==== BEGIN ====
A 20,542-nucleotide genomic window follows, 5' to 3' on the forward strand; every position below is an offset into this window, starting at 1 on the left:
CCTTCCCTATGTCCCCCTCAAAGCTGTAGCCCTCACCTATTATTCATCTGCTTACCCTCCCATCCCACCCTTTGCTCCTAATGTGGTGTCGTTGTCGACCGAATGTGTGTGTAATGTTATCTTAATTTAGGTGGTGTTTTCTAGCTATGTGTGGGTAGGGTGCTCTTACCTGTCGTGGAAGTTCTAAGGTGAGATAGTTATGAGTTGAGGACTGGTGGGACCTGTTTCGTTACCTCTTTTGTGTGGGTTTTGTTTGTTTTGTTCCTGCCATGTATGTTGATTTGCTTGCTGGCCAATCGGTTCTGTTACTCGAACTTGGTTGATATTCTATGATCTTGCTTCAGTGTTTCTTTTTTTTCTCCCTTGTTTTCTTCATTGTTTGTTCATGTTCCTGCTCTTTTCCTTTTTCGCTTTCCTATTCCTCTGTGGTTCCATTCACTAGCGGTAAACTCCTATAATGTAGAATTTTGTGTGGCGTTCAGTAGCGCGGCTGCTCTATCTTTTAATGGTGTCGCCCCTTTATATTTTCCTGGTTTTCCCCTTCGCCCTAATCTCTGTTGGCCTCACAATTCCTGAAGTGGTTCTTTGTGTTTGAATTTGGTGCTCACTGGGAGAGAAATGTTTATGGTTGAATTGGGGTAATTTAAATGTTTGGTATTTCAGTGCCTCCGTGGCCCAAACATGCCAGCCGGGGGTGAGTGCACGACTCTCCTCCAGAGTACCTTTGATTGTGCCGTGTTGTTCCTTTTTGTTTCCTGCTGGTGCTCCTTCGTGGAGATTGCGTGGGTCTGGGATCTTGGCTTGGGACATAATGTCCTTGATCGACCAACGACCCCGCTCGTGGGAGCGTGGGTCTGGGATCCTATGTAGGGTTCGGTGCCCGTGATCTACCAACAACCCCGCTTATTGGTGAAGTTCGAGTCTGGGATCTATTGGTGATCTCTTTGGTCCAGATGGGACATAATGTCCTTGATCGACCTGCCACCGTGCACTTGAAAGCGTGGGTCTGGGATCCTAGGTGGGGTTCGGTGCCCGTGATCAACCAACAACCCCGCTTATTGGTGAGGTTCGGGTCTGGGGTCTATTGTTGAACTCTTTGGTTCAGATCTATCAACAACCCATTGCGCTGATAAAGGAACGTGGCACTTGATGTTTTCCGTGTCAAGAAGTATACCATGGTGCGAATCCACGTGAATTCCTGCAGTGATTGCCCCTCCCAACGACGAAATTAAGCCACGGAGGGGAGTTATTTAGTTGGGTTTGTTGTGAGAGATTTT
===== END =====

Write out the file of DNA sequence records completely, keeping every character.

A 20,542-nucleotide genomic window follows, 5' to 3' on the forward strand; every position below is an offset into this window, starting at 1 on the left:
CCTTCCCTATGTCCCCCTCAAAGCTGTAGCCCTCACCTATTATTCATCTGCTTACCCTCCCATCCCACCCTTTGCTCCTAATGTGGTGTCGTTGTCGACCGAATGTGTGTGTAATGTTATCTTAATTTAGGTGGTGTTTTCTAGCTATGTGTGGGTAGGGTGCTCTTACCTGTCGTGGAAGTTCTAAGGTGAGATAGTTATGAGTTGAGGACTGGTGGGACCTGTTTCGTTACCTCTTTTGTGTGGGTTTTGTTTGTTTTGTTCCTGCCATGTATGTTGATTTGCTTGCTGGCCAATCGGTTCTGTTACTCGAACTTGGTTGATATTCTATGATCTTGCTTCAGTGTTTCTTTTTTTTCTCCCTTGTTTTCTTCATTGTTTGTTCATGTTCCTGCTCTTTTCCTTTTTCGCTTTCCTATTCCTCTGTGGTTCCATTCACTAGCGGTAAACTCCTATAATGTAGAATTTTGTGTGGCGTTCAGTAGCGCGGCTGCTCTATCTTTTAATGGTGTCGCCCCTTTATATTTTCCTGGTTTTCCCCTTCGCCCTAATCTCTGTTGGCCTCACAATTCCTGAAGTGGTTCTTTGTGTTTGAATTTGGTGCTCACTGGGAGAGAAATGTTTATGGTTGAATTGGGGTAATTTAAATGTTTGGTATTTCAGTGCCTCCGTGGCCCAAACATGCCAGCCGGGGGTGAGTGCACGACTCTCCTCCAGAGTACCTTTGATTGTGCCGTGTTGTTCCTTTTTGTTTCCTGCTGGTGCTCCTTCGTGGAGATTGCGTGGGTCTGGGATCTTGGCTTGGGACATAATGTCCTTGATCGACCAACGACCCCGCTCGTGGGAGCGTGGGTCTGGGATCCTATGTAGGGTTCGGTGCCCGTGATCTACCAACAACCCCGCTTATTGGTGAAGTTCGAGTCTGGGATCTATTGGTGATCTCTTTGGTCCAGATGGGACATAATGTCCTTGATCGACCTGCCACCGTGCACTTGAAAGCGTGGGTCTGGGATCCTAGGTGGGGTTCGGTGCCCGTGATCAACCAACAACCCCGCTTATTGGTGAGGTTCGGGTCTGGGGTCTATTGTTGAACTCTTTGGTTCAGATCTATCAACAACCCATTGCGCTGATAAAGGAACGTGGCACTTGATGTTTTCCGTGTCAAGAAGTATACCATGGTGCGAATCCACGTGAATTCCTGCAGTGATTGCCCCTCCCAACGACGAAATTAAGCCACGGAGGGGAGTTATTTAGTTGGGTTTGTTGTGAGAGATTTT